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Elon Musk's SpaceX approved to launch 7,518 Starlink satellites into orbit

SpaceX plans to launch about 12,000 internet-providing satellites into orbit over the next six years.

  • SpaceX plans to launch 1,600 satellites over the next few years, and to complete its full network over the next six.
  • Blanketing the globe with wireless internet-providing satellites could have big implications for financial institutions and people in rural areas.
  • Some are concerned about the proliferation of space debris in Earth's orbit.

The Federal Communications Commissions has approved the last key request of SpaceX's plan to provide the globe with wireless internet beamed from thousands of satellites, a project known as Starlink.

On Thursday, the FCC said the private aerospace company can launch an additional 7,518 satellites into orbit, bringing the total number of approved satellites to about 12,000. The commission first approved the launch of 4,400 Starlink satellites in March following the company's successful deployment of two test satellites. SpaceX plans to launch the first 1,600 satellites within the next few years, and to launch a full network of internet-providing satellites over the next six.

SpaceX CEO Elon Musk said the goal is to create a new kind of global communications system.

"This is quite an ambitious effort," Musk said in 2016. "We're really talking about something which is, in the long term, like rebuilding the internet in space."

Low Earth orbit

Internet-providing satellites have been around for years, as I wrote in an article on the Starlink project from April. However, they're typically expensive and provide slower service than land-based internet infrastructure. This is mainly because it takes a relatively long time for a signal to travel from the satellite to the host. SpaceX plans to solve this problem by launching satellites into low Earth orbit–just hundreds of miles up, in order to reduce the "latency," or time it takes for the signal to travel.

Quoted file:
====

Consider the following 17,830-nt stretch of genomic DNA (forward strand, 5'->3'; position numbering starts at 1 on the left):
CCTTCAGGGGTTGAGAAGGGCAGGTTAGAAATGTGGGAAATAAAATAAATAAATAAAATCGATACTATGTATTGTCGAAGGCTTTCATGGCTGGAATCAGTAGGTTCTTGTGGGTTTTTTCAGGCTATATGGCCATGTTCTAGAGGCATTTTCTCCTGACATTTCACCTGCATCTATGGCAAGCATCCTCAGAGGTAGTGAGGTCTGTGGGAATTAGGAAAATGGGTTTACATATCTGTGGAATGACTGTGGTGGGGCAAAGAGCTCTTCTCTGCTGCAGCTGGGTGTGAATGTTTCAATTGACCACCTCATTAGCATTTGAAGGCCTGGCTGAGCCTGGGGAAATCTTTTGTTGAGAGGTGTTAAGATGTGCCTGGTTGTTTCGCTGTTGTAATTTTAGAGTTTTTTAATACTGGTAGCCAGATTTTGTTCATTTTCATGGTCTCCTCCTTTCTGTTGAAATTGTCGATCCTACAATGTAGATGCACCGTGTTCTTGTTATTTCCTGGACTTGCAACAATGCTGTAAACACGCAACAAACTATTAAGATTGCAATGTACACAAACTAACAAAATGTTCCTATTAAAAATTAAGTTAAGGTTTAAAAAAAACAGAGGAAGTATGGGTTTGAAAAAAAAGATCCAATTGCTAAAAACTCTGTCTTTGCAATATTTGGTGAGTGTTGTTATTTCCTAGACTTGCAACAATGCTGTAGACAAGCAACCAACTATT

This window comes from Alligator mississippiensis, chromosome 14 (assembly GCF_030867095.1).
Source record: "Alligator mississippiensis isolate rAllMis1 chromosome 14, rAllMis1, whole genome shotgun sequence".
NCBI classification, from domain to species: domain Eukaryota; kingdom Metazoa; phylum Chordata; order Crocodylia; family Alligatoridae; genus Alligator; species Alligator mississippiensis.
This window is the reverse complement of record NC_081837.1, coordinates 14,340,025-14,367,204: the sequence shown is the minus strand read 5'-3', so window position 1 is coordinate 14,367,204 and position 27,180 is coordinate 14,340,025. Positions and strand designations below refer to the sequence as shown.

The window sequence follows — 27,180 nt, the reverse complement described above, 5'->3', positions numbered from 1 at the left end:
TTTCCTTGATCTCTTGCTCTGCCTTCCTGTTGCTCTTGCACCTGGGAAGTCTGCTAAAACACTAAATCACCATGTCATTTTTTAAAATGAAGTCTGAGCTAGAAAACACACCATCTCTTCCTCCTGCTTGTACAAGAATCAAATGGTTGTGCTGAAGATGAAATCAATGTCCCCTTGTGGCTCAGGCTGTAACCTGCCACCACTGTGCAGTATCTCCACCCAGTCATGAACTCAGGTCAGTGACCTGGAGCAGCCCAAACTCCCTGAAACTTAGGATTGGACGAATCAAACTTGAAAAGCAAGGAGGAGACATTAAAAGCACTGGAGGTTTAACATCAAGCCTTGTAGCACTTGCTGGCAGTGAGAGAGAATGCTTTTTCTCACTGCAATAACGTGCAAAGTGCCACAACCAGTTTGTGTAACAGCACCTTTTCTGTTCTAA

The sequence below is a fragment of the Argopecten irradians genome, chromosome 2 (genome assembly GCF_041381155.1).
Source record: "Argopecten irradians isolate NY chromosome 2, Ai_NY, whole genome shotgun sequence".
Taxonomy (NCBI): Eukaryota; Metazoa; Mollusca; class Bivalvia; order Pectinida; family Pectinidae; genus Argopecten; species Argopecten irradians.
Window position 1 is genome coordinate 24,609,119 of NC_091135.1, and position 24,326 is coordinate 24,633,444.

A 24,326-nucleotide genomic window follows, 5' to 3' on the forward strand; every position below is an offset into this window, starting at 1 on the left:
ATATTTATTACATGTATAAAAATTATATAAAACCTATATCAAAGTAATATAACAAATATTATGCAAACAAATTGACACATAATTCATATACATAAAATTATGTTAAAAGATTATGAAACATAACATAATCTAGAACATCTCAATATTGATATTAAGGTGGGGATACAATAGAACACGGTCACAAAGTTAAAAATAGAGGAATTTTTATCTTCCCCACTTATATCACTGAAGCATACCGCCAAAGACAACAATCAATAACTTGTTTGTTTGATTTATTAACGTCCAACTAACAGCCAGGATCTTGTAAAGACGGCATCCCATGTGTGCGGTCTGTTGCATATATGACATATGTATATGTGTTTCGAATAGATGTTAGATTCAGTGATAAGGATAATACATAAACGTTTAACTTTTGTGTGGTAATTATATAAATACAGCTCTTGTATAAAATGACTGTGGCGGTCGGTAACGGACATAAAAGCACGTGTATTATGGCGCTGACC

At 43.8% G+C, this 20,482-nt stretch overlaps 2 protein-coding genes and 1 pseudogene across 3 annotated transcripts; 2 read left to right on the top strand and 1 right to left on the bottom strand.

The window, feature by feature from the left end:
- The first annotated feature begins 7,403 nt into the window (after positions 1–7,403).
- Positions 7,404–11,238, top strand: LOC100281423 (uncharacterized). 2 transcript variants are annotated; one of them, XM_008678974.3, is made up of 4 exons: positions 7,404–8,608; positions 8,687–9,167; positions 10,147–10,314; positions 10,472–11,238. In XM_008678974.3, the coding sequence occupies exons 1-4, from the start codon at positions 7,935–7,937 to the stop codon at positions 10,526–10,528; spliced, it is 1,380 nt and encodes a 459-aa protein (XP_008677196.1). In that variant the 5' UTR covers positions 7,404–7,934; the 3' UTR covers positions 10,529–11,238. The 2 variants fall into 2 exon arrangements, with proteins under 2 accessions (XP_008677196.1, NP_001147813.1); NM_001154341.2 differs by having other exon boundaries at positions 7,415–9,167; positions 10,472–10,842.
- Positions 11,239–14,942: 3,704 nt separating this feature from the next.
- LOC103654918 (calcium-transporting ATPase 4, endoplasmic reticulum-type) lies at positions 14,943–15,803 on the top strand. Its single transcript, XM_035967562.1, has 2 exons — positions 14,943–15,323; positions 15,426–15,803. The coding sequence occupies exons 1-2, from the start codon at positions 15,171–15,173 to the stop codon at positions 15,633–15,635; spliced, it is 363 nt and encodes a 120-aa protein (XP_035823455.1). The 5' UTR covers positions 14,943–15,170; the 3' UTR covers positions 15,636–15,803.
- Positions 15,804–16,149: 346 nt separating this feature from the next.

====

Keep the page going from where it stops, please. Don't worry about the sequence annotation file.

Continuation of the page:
However, the problem with this low-orbit solution is that it reduces the amount of surface area to which each satellite is able to provide service. That means SpaceX will need lots of satellites if it wants to cover the globe with wireless service. To accomplish this, SpaceX plans to launch about one-third of its 12,000 satellites into low Earth orbit, about 680 miles above ground, and the remainder into very-low Earth orbit, about 210 miles up. The satellites would communicate in a peer-to-peer system, using a combination of lasers and radio waves.

The implications of a faster connection

In addition to providing internet access to rural areas and other places where infrastructure is lacking, one institution stands to gain tremendously from the Starlink network: banks.

In the financial practice known as high-frequency trading, shaving mere microseconds off of latency can give traders an extraordinarily lucrative advantage in the market. Financial institutions would likely shell out billions for dedicated service, which would help SpaceX maintain its costly constellation of satellites.

The dangers of space debris

Some are concerned about the proliferation of space debris in Earth's orbit, including NASA administrator Jim Bridenstine.